Below are some of the questions we frequently receive concerning cataracts. The answers below should address most of the queries that you might have.
If you don't find the answer to your question, please do not hesitate to call us, or send us an e-mail.
Q: Are both eyes operated on the same day?
A: No, only one eye is operated at a time, due to the potential risk of infection. Typically, there is a 2 week period between the 2 procedures.
Q: Will I have to stay over at the hospital?
A: No, although you are admitted to the hospital, the procedure is done on an outpatient basis. You are admitted for approximately 3 to 4 hours, after which you are discharged from the hospital the same day.
Q: When do I need to see the Doctor for a follow up?
A: You will need to come in for two follow-up consultations per eye operation. The first follow-up is the next day after the operation and the second is usually scheduled for the following week.
Q: When will I be able to see?
A: Although most patients perceive their vision to be better the day after the surgery, in some cases your vision might be blurry, depending on the type and severity of cataract that was removed. After a week, once the inflammation has subsided and the eye has largely recovered, the vision starts to clear. Most patients would gain their normal post-operative vision by 3 to 4 weeks after the surgery.
Q: Is it possible for the cataract to grow again?
A: A cataract is an opacification of the natural lens. During a cataract operation, the defective lens is removed and replaced by an artificial lens. It is therefore not possible to develop another cataract, since the natural lens is removed by the operation. However, in a small percentage of eyes, the implanted lens may induce scarring of the membrane onto which it was placed in the eye, leading to a so-called 'secondary' cataract. This is easily treated by a non-invasive procedure known as a 'YAG capsulotomy'. This means that we use a special laser in our consulting rooms to remove this scarring, which thus restores your vision. It is a quick and painless procedure. If you experience misty vision after a cataract surgery, it is advisable to come in for a follow up so that we may verify the status of the implanted lens.
Q: Will I be awake during the operation?
A: Yes, most probably so. Today the trend is to do most cataract surgeries under local anaesthetic. This entails two components, namely:
The application of a powerful anaesthetic eye drop that numbs the eye and keeps you from feeling pain, and
A systemic sedative which is given to relax the patient
Q: What happens if I leave the cataract untreated?
A: If it is left untreated, the natural course is that the cataract will continue to grow and may result in treatable blindness in severe cases. The rate at which it grows/worsens is dependent on a range of factors.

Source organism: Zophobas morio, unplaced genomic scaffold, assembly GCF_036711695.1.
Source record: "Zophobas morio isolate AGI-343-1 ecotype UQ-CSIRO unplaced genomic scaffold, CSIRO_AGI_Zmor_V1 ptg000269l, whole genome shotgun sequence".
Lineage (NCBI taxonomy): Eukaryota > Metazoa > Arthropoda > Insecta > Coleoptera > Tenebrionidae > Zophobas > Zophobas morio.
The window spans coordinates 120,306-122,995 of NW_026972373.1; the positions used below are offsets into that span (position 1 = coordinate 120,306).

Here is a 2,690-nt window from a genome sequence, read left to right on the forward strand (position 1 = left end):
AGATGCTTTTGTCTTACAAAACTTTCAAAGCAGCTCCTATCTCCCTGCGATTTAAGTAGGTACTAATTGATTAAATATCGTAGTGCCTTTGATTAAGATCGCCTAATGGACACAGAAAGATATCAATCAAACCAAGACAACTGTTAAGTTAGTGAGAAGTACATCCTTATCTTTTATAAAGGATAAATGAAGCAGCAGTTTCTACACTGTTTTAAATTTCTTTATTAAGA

Q: How will I know which lens implant is the right one for me?
A: This is a personal choice as it is dependent on your lifestyle and your daily visual requirements. The Doctor will discuss the various options available to you on the day that you come in for your pre-operative cataract assessment.
Q: When is the right time to have a cataract removed?
A: The right time to remove a cataract depends on when it starts affecting your vision and lifestyle. Many people think that you should wait for the cataract to 'ripen' but this is not true. When your vision becomes impaired to such a level that you are not able to maintain the lifestyle you are used to, it is time to have the cataract removed.
Q: How long after surgery can I start wearing makeup?
A: We recommend that you wait approximately 1 week before wearing makeup. This is to minimise the risk for infection.
Q: Will I experience pain after the surgery?
A: No, but there may be slight discomfort with a scratchy sensation. This should clear within a day.
Q: When can I have my glasses updated?
A: We recommend a waiting period of 3 to 4 weeks after the surgery.
Q: Can I drive home after the surgery?
A: No, this is not recommended as the operated eye is patched and your reactions are slowed due to the sedation that we administer in theatre.
Q: Will I get stitches?
A: Usually not, as the incision is very small and therefore do not require stitches.
Q: How long must the eye remain covered?
A: The eye should remain covered for the day of the surgery. It must only be opened to clean the eye and to administer the drops.
Q: When can I go back to work?
A: This varies and is dependent on the patient. You may return to work as soon as day two after the surgery, depending on the type of work you do.
Q: When will I be allowed to drive again?
A: As soon as your vision meets the minimum legal requirements for driving. Please ask the doctor or your optometrist whether you qualify.